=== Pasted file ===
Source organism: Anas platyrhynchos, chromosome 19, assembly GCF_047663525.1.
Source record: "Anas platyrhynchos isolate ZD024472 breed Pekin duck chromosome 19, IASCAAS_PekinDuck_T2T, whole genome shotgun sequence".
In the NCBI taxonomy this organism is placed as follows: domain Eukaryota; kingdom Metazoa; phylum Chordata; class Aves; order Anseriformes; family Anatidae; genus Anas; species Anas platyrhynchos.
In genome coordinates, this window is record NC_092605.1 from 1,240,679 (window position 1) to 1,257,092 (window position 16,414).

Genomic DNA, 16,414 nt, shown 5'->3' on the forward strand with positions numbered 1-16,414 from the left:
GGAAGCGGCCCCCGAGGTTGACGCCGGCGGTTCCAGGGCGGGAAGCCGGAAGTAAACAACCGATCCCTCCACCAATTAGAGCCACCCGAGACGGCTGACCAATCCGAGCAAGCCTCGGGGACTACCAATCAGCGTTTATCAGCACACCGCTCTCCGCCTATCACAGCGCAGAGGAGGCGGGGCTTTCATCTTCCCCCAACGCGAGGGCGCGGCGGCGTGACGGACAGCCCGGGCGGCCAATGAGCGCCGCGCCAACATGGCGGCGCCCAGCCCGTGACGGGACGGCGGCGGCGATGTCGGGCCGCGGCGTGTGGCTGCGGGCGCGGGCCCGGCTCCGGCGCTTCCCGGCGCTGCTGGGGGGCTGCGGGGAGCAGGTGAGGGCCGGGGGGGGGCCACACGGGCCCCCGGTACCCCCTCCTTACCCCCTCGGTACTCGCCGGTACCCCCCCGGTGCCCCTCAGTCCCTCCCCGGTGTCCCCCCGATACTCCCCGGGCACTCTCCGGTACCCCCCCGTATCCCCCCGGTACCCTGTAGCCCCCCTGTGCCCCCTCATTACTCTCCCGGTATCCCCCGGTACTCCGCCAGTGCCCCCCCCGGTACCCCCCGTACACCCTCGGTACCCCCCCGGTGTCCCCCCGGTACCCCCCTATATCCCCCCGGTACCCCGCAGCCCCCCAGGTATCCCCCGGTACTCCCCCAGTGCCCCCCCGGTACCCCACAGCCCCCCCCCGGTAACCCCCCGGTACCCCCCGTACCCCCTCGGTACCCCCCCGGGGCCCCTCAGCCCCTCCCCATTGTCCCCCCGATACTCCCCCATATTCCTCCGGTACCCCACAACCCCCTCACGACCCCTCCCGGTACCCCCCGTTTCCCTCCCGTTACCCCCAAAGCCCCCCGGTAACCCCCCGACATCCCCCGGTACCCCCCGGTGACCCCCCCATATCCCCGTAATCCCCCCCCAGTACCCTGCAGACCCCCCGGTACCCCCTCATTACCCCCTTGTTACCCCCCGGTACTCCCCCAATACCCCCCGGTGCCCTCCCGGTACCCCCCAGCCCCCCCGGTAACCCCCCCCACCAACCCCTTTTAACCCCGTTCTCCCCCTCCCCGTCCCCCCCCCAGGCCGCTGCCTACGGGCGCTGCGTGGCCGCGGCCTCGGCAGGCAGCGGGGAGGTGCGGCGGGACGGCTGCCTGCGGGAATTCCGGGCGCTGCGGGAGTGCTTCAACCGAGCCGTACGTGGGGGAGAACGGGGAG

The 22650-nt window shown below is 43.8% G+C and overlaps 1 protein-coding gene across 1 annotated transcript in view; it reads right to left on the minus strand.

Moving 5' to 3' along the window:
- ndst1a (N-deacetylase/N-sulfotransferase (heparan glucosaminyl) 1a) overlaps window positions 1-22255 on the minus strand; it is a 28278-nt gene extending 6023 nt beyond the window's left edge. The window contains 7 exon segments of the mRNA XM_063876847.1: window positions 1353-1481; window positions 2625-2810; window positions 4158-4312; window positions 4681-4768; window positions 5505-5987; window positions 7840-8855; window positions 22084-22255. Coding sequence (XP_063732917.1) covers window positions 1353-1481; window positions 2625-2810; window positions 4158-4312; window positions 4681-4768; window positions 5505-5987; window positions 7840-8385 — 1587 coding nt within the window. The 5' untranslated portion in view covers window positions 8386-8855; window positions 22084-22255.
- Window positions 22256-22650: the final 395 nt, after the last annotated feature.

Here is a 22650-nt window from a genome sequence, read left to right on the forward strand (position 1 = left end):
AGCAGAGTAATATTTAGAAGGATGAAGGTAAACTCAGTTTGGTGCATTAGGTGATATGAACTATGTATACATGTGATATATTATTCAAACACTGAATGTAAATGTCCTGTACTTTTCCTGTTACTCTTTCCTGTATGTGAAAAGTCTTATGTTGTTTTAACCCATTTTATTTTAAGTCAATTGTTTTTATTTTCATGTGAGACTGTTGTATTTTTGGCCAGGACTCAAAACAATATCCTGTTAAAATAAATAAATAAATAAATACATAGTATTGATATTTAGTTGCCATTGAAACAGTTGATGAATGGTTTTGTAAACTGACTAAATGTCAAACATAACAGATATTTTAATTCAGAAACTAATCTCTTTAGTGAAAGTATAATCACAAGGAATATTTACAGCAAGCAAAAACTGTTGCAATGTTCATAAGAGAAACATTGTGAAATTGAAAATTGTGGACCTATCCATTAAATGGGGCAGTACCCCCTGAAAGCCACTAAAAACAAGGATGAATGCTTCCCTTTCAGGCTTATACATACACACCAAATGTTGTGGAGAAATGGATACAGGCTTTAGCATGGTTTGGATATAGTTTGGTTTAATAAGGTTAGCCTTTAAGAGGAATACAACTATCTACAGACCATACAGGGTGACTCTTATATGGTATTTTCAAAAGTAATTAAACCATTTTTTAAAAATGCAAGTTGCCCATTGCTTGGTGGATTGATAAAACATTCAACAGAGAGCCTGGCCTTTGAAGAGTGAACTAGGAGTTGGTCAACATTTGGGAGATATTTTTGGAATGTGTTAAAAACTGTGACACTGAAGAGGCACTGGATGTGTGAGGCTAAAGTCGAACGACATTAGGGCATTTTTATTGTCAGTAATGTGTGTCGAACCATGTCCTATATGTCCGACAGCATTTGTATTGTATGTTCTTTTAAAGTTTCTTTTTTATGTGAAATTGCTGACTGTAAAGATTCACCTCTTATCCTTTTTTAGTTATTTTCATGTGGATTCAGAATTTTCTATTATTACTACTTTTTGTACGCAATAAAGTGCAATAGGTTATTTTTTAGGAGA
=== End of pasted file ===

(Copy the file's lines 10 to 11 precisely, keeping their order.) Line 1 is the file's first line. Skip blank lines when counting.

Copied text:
- Window positions 22256-22650: the final 395 nt, after the last annotated feature.

Here is a 22650-nt window from a genome sequence, read left to right on the forward strand (position 1 = left end):